Protecting resources and environment: we do one task at the risk of the other

As long as the provincial government is unwilling to address sensitive environmental concerns, the public must rely on conservation groups to take up the slack. It’s a formula that delays reaction to problems, and inevitably leads to ecological decay.

As long as the provincial government is unwilling to address sensitive environmental concerns, the public must rely on conservation groups to take up the slack.

It’s a formula that delays reaction to problems, and inevitably leads to ecological decay.

When hundreds of waterfowl were found dead a few years ago in a tailings pond at a Fort McMurray-area site, a contingent of high-profile conservation groups took up the case and brought it to court. In the end, fines were levied and safeguards to prevent similar occurrences were put in place.

In Alberta’s northern boreal forests, human intrusion on extremely sensitive habitat needed to sustain the woodland caribou took its toll and their future was in peril. Again, conservation groups took on the issue because the province and the federal government initially ignored warnings from the experts. Safeguards to protect and bolster the herds are now in place.

Why does the province consistently turn a blind eye to serious conservation matters? Must Alberta Environment and Sustainable Resource Development be embarrassed by conservation groups into taking action?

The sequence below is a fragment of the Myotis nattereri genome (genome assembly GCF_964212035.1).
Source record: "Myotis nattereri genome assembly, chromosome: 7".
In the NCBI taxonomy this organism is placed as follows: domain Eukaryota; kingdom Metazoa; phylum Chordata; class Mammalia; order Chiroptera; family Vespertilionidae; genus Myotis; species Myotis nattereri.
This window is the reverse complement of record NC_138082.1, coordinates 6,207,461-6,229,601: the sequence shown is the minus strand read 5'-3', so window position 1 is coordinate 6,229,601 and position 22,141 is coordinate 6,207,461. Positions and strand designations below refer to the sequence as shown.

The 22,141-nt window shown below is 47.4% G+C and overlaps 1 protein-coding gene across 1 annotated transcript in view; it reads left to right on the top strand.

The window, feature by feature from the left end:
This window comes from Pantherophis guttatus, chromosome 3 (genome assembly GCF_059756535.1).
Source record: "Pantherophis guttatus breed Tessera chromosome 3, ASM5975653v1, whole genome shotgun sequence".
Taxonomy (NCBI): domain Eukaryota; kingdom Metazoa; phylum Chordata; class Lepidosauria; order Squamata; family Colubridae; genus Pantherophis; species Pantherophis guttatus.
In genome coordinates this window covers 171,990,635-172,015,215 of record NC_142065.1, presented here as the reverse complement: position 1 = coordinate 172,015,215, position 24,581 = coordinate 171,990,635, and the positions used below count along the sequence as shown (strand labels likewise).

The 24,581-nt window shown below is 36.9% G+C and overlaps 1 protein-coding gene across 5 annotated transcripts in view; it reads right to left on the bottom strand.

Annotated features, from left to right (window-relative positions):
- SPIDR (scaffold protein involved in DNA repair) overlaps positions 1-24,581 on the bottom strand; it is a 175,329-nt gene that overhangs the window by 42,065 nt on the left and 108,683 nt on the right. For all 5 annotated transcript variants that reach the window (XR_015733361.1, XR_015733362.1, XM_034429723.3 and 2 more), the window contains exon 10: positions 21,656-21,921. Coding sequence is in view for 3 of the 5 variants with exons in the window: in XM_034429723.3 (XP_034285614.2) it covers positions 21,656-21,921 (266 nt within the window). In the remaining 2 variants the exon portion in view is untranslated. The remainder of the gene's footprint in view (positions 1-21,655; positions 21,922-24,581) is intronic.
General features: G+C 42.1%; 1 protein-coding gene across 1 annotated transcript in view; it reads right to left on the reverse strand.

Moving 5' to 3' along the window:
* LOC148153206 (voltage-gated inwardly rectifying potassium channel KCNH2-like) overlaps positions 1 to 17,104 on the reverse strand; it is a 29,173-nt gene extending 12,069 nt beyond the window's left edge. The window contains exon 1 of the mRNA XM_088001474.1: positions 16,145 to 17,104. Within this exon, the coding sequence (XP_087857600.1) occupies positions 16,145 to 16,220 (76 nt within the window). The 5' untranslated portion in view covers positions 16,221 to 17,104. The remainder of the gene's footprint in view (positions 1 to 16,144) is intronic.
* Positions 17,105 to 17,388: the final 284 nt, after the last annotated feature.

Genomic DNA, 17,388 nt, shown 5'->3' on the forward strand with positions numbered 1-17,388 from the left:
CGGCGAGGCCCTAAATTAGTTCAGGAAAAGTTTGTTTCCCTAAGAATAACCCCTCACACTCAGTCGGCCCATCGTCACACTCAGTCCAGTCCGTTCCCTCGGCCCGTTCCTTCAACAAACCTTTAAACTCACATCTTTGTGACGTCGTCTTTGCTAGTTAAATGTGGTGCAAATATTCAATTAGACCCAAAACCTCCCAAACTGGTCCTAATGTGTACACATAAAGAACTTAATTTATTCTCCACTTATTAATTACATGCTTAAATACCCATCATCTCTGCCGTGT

For years, the province has ignored warnings that the grizzly bear population in the West Country is dwindling, again due human intrusion and destruction of valuable habitat.

As a result of an extensive study by conservation groups, it was determined that grizzlies were in big trouble — something the province had denied for years. And now strict guidelines are in place to protect the bears.

In Southern Alberta, sage grouse are near extinction. Conservation groups struggled mightily to get the province to hear the alarm. Finally, the government is listening, but it may be too late. Experts outside government influence predict the grouse is certain to face extinction.

The Nature Conservancy of Canada recently announced the purchase of rare Central Alberta lands in order to preserve their natural states.

These parcels are vital to sustain delicate floral and fauna, but again a conservation group has had to take action.

Over the last year, the non-profit land trust purchased eight properties in Central Alberta totalling 2,000 acres, at a cost of more than $5.2 million. Benefiting will be the Red Deer River Natural Area, which encompasses Pine Lake, Gull Lake and Goosequill/Hummock Lakes.

Development has now been banned in those areas and human access is by foot only.

Most important is the Fyten-Lea property, 131 acres along the along the west banks of the Red Deer River west of Big Valley. It offers ideal habitat for ungulates and rare plants.

Prior to the purchase of these properties by the Nature Conservancy, using a fund established by the federal government and TransCanada Corp., some of the land was being ripped apart by ATV users.

Among the many goals identified by Premier Alison Redford in May, after winning an overwhelming majority in the April 23 provincial election, was this mandate for Alberta Environment and Sustainable Resource Development: “developing our natural resources responsibly to protect our environment and grow our markets.”

It would be fair to suggest that developing resources and protecting the environment do not always go hand in hand.

History shows this province has always put resource development ahead of protecting the environment.

Until the province finds a better balance, and the initiative to take the lead before disasters present themselves, we can expect more instances of environmental calamity.

And eventually, great swathes of our environment will no longer be sustainable.

Rick Zemanek is a former Advocate editor.

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